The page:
Baumler’s research focuses on the largest Chinese-Montana settlement, which was in Helena, spreading out adjacent to the red-light district. “During the nineteenth century,” said Baumler, “Chinese residents east of Clore Street cultivated extensive truck gardens watered by the stream flowing along Last Chance Gulch.”
Montana Territory’s first federal census, taken in 1870, records the population of Helena at approxi-mately three thousand. Chinese residents made up 10 percent of the territorial population and more than 20 percent of Lewis and Clark County’s residents. By 1930, Lewis and Clark County had only 87 Chinese residents.
“Today,” said Baumler, “the only Chinese-associated building still standing in Helena is the Yee Wau Cabin, which stands across the alleyway south of the Caretaker’s House.”
Baumler said the date of construction of the Yee Wau Cabin is undocumented and its first occupants unknown, “but by 1879 the Yee Wau brothers, who long operated a South Main Street grocery, owned and occupied the cabin.”
Nearby to the Yee Wau Cabin stands Reeder’s Alley. Baumler said that Bannack Ghost Town and Helena’s Reeder’s Alley are two of her favorite cultural relics in Montana. Reeder’s Alley was built in the 1870s by a Pennsylvania brick and stone mason named Louis Reeder. Miners first staked their claims along Last Chance Gulch in 1864. Reeder was just one of the many newcomers who descended on Helena for financial or business opportunities. Louie arrived in town in 1867 and quickly signed on to help erect Helena’s first brick courthouse.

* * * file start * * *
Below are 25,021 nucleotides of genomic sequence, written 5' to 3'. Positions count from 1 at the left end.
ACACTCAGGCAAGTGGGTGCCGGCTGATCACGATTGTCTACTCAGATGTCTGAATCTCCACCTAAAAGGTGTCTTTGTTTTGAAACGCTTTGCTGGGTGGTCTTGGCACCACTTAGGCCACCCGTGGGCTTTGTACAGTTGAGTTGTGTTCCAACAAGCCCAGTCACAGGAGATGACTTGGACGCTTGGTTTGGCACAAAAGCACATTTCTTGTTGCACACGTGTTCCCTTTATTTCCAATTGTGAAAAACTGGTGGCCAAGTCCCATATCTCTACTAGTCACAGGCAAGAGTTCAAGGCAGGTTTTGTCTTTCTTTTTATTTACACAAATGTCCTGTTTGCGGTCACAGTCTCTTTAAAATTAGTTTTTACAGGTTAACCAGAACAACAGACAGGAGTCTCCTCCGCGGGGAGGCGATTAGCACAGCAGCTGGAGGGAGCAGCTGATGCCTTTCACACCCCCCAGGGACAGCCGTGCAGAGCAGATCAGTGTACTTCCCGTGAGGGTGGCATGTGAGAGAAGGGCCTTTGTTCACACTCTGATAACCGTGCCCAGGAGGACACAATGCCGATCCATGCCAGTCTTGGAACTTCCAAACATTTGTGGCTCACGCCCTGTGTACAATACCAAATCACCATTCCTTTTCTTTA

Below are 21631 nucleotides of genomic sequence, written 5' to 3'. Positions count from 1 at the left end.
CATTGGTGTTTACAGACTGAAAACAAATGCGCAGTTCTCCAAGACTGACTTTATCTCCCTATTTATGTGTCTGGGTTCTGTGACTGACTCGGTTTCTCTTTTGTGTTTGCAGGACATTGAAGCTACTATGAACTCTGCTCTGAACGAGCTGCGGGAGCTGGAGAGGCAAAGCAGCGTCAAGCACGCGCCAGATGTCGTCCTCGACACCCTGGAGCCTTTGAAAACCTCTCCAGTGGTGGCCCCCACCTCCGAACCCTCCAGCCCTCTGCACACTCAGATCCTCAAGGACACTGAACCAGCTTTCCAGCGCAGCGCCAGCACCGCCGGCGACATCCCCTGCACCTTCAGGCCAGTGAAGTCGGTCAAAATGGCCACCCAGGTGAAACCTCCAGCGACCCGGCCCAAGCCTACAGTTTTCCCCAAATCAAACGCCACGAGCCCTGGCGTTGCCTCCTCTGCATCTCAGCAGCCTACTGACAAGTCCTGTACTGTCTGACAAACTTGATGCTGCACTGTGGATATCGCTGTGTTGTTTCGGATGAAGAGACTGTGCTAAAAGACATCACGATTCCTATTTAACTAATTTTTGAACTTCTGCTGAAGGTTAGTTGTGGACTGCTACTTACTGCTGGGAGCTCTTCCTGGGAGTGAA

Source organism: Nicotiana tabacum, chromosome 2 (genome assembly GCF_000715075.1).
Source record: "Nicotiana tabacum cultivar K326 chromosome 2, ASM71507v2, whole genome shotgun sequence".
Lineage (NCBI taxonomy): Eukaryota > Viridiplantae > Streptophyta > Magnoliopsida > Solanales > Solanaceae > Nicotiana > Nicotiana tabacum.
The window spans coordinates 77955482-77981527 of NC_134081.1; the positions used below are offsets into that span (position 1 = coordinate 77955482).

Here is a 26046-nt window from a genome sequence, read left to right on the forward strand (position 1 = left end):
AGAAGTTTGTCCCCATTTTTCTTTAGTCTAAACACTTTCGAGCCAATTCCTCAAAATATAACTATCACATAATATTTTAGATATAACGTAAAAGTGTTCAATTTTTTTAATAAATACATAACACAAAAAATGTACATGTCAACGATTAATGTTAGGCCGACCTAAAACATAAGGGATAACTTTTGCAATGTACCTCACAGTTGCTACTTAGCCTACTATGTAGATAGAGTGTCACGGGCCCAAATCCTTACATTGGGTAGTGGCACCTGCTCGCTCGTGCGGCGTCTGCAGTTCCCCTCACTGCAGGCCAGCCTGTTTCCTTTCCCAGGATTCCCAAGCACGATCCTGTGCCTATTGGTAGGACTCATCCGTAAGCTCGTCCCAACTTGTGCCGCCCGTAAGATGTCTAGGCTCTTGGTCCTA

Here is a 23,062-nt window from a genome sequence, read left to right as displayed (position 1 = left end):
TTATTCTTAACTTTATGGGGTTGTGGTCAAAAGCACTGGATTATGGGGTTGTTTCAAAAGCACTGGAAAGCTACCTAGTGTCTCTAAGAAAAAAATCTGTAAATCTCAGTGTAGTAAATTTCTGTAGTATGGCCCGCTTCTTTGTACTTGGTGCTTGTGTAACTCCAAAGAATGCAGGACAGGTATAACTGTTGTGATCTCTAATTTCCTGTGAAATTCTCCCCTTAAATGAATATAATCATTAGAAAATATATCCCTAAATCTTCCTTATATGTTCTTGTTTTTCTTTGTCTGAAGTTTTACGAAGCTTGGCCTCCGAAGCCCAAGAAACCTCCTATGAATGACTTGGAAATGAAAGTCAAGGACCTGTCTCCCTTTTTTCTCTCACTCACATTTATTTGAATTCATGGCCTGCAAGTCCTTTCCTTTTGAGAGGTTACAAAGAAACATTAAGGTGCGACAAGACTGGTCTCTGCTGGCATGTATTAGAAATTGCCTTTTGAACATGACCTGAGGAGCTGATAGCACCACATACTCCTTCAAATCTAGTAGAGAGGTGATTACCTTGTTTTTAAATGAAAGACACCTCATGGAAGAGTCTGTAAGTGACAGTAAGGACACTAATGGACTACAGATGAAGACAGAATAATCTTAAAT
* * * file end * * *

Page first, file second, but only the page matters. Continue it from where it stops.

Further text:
By 1963, Reeder’s Alley housed antiques, pottery, glass, and book shops as well as a cookie store, and the Bear Mouth Country Store, which raised funds for the local Florence Crittenton Home. After several ownership transfers in the 1970s and 1980s, the Reeder’s Alley properties were donated to the State of Montana.
“To have the properties in Reeder’s Alley that we do is truly amazing for Helena,” said Baumler. “The property links us back to the very beginnings of a town founded on the gold rush—very special.” (Reeder’s Alley is situated in the southwest corner of downtown.)
History is no simple solution; it is a complex and open debate. And a historian such as Baumler must understand problems inherent in historical records, be aware of a range of viewpoints, appreciate problems involved in interpreting often incomplete material, as well as respect the limitations of knowledge.
“There is so much that we don’t know and that we will never know,” said Baumler. “Each project—whatever it is I’m getting into—is like a blank page, and it is a great deal of fun to fill it up. We will never make all of the discoveries. But it is exciting when we do.”
Intrigue guides Baumler through her work and career and it should continue to do so for quite some time.
“When I retire, I’m sure that I will still be here playing around in the archives,” she said.
Baumler is merrily enamored with what she does. Indeed, Helena’s architectural uniqueness and historical prowess provides her with a daily opportunity to see, study, and apply history.
And Helenans—and many throughout Montana, in fact—appreciate her for it.
“I recently had someone say via social media that I was a ‘rock star of history’,” said Baumler. “I like that description. I really like that.”
Brian D’Ambrosio lives and writes in Helena, Montana. He is the author of Warrior in the Ring: The life of Marvin Camel, Native American world champion boxer.